The Scottish Parliament has passed the legislation to create the role of a biometrics commissioner for the country.
The job will involve responsibilities covering controversial areas, notably police use of facial recognition, and ensuring this is carried out within a legal, proportionate and ethical framework.
Parliament’s vote in favour of the move comes three months after the Scottish Parliament’s Justice Committee called for the postholder to have oversight of the use of biometrics and be given teeth in the protection of personal data.
Details of the legislation reflect the recommendations of the Independent Advisory’s Groups report on the use of biometrics from 2018, and one of the committee’s recommendations in giving the commissioner the role of preparing a code of practice and guidance for police bodies.
It also provides for a complaints procedure for the public.
The role and remit of the commissioner will be reviewed every five years to ensure the legislation and processes stay up-to-date with technological advances.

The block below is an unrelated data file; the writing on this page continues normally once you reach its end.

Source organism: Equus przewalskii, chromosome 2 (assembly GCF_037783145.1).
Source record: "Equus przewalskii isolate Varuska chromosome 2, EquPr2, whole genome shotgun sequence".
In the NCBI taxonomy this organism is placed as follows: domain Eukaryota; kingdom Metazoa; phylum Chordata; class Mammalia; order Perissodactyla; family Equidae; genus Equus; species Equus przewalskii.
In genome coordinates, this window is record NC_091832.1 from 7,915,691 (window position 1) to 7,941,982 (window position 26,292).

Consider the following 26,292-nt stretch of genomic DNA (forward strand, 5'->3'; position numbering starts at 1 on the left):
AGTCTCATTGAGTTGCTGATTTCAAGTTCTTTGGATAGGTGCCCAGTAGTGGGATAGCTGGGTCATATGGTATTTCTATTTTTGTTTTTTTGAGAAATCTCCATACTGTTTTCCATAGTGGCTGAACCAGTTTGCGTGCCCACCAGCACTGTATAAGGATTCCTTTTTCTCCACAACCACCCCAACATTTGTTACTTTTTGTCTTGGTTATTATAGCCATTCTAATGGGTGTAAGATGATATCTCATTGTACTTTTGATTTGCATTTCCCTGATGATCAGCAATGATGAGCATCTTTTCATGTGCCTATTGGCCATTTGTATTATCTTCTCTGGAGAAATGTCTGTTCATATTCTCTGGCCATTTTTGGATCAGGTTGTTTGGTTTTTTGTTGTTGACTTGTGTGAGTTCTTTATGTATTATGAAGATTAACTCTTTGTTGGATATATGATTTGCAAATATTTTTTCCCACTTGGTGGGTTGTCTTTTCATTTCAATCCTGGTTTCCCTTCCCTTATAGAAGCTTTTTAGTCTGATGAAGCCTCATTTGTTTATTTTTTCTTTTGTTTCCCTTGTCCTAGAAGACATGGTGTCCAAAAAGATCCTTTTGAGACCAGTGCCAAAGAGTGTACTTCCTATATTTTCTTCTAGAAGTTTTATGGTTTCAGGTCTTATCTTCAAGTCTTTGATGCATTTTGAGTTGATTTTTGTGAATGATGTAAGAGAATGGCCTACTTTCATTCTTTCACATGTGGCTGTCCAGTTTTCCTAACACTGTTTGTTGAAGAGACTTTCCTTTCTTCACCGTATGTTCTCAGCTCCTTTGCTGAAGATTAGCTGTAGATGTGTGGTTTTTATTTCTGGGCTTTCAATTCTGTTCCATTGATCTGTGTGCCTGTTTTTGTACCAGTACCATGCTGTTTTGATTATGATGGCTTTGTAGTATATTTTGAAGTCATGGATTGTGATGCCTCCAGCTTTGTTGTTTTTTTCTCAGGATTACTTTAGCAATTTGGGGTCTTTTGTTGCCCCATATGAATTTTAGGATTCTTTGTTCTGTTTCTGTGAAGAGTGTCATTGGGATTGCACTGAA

Justice Secretary Humza Yousaf, who brought the legislation to Parliament, said: “The role of biometrics is increasingly important in how crime is investigated, detected and prosecuted in Scotland. This legislation will ensure quality and consistency in how biometric data is collected, used, retained and destroyed by policing bodies.
“It is important that we equip Scotland’s police officers with the necessary technology to ensure they can continue to keep people safe. At the same time, it is important that the public has absolute confidence in those technological advances and how their data will be collected or retained.”
A corresponding role is in place for England and Wales, held by Paul Wiles. He is independent f government works closely with the Home Office.